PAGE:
I. Introduction

(i) Geography

The country of The Gambia is situated along the banks of the River Gambia in the Sahel zone of West Africa. The river empties into the Atlantic Ocean in an 11-mile mouth which stretches from Cape St. Mary at the south to Jinnak Creek (in Senegal) at the north (Gamble 1988). The river originates in Guinea and travels for over 680 miles through Guinea, Senegal, and (for the final 200 miles) The Gambia. With the exception of a 30-mile stretch of The Atlantic Ocean along the country's western border, The Gambia is entirely surrounded by Senegal (see Map 1). The country's boundaries were defined by England and France at the end of the 19th Century -- partly from determining the furthest point inward that the river could be navigated (Gray 1966).

The Gambia is small (less than 11,000 square km), flat (its highest point is less than 200 meters above sea level), swampy, hot, and (becoming) deforested. For most of the country, the rainy season lasts from late June to early October -- bringing over 600 millimeters of rainfall via monsoon winds blowing in from Guinea (Macmillan Publishers Ltd. 1989). During this time, the country's many swamps and creeks (called bolongs) rise -- often flooding nearby land. After the dry season sets in, the water evaporates. Upriver (where the water is freshwater), the process enables rice to be produced. Downriver (where the water is saltwater due to the proximity of the ocean), the process causes the soil to become salty and unusable. In recent years, the saltwater has moved further upcountry (Gamble 1988). Early in the dry season (January, February, ...) the Harmattan winds arrive from the Sahara bringing with dry and dusty air. Eventually, the heat follows -- upcountry high's getting to the 110-120 degrees Fahrenheit.

(ii) History

Findings of stone axes and broken pottery along the Atlantic coast suggest that The Gambia may have been inhabited as early as 2000 BC. On the North Bank of the river (in roughly the center of the country), many "stone circles" (groupings of 4 to 6 foot high stone slabs) dating back to AD 750 are clearly visible. (Despite quite a bit of study, nobody really knows why these stones were grouped as they were). From that point on, there is clear evidence of the inhabitation of the country -- people in the region traded with the Empire of Ghana (800 - 1240) and were conquered by the Empires of Mali (1240-1550) and Songhai (1460-1600).

In 1447, the Portuguese navigator Nuno Tristao reached the mouth of the River Gambia and ushered in the age of European exploration of the region. In the early 16th century, a number of Portuguese (possibly fleeing the Inquisition) came to the country, inter-married with the local people, and settled -- they were the first European settlers in The Gambia (Gray 1966). In the late 16th Century, the English arrived and, after a heated rivalry with France, eventually became the primary colonial power in the region. Having given up on hopes of extracting large material riches from the region, the English placed emphasis on the slave trade -- first by profiting from it (according to Gray up to 3700 a year were being exported in the 1780's) and later (after slavery was outlawed in England) by using key military postings along the river to fight it. After coming to agreement with France on the boundaries, England established The Gambia as a colony on August 10, 1889. The Gambia gained its independence on February 18, 1965 and Prime Minister Dawda Jawara became its first president. Banjul was established as the capitol. President Jawara remained in office (via elections) until July 22, 1994 when he was overthrown in a bloodless coup. The head of the coup, Yaya Jammeh, is the current acting ruler.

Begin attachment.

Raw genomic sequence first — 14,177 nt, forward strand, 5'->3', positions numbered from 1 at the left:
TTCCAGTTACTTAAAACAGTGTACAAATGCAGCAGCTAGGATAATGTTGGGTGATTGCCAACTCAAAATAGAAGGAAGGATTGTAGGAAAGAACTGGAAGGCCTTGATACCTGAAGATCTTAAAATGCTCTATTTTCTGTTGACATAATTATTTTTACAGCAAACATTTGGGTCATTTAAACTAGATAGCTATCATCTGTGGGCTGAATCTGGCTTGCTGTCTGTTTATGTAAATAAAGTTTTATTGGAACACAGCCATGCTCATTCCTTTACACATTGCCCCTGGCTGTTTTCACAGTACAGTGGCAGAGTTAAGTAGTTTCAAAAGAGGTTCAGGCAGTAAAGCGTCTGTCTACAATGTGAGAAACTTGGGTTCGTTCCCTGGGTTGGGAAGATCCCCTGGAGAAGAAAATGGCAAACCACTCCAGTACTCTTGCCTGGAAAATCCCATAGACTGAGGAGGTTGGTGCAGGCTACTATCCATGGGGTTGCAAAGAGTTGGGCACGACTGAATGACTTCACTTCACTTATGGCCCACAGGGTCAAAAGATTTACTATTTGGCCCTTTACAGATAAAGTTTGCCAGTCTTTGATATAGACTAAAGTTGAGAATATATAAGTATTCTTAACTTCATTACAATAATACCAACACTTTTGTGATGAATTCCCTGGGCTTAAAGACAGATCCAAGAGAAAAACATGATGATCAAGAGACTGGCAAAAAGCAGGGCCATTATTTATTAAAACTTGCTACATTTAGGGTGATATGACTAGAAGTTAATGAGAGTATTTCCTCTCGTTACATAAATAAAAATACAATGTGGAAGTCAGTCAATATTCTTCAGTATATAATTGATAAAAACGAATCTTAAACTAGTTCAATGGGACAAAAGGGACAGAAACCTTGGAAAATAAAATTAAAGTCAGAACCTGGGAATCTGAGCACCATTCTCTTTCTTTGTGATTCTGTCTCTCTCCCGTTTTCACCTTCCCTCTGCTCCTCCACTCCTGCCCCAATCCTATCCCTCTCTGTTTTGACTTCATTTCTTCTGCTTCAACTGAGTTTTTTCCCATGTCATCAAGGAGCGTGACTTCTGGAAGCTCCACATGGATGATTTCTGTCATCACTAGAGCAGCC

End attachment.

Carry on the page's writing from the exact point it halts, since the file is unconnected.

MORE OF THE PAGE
(iii) Overall Economics

The Gambia is primarily known for its groundnut (peanut) production and over 75% of its export earnings in 1986 were from the groundnut industry (Macmillan 1989). In 1992, 40% of Gambian males and 49% of Gambian females listed "agricultural producer" as their main eco-nomic activity (The Gambia, Priority Survey 1992). The country also has a solid tourist industry (which was significantly effected by the recent coup). Its 1993 GNP per capita of $350 ranked it among the poorest countries in the world (World Bank 1995). Adjusting for "purchasing power" still results in a low figure of $1260 per capita (UNDP 1995). The UNDP's Human Development Index (UNDP 1995) ranks The Gambia as the 14th least developed country in the world.

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